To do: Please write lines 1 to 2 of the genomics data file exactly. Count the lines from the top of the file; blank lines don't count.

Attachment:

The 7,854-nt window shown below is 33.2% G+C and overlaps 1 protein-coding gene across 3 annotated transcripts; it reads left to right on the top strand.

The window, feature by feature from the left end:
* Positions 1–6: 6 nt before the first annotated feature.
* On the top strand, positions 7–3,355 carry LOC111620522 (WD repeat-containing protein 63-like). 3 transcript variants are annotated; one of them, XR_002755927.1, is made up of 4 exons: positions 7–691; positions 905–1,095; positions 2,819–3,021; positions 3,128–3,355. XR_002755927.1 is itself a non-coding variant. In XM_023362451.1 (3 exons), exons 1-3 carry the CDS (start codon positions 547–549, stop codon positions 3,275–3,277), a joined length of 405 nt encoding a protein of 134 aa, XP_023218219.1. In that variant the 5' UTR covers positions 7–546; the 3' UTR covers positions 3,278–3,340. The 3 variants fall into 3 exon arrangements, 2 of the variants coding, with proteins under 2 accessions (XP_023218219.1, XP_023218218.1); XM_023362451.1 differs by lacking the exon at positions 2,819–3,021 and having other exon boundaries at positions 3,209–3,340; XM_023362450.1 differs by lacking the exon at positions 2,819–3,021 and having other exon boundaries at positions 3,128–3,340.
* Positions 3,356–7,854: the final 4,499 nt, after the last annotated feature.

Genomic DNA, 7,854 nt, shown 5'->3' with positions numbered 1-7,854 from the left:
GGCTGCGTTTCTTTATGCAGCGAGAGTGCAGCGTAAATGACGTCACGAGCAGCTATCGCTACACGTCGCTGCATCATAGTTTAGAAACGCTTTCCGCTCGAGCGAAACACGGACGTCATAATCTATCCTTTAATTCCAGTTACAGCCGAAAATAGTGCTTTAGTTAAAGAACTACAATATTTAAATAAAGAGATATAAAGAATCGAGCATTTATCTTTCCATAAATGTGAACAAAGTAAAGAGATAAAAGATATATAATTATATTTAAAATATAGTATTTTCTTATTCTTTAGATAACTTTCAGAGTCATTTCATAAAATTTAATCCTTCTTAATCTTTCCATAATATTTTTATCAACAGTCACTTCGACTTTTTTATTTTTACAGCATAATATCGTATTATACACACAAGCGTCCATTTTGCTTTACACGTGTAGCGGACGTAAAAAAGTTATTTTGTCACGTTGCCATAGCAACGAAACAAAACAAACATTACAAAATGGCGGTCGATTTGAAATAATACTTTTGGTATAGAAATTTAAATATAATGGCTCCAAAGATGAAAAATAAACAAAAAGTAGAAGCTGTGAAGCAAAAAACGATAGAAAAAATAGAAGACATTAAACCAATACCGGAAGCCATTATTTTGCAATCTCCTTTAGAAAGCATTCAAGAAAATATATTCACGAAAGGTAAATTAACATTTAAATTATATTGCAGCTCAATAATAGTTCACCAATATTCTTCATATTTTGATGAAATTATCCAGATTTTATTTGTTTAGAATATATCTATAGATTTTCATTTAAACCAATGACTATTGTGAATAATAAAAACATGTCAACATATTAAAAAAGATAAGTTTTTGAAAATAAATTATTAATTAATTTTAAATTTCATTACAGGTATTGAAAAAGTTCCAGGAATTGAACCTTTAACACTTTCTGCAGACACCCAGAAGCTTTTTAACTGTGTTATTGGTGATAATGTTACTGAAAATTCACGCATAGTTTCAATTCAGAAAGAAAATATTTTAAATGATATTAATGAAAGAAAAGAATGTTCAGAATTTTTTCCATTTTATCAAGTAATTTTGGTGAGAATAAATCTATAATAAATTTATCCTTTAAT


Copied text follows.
The 7,854-nt window shown below is 33.2% G+C and overlaps 1 protein-coding gene across 3 annotated transcripts; it reads left to right on the top strand.

The window, feature by feature from the left end: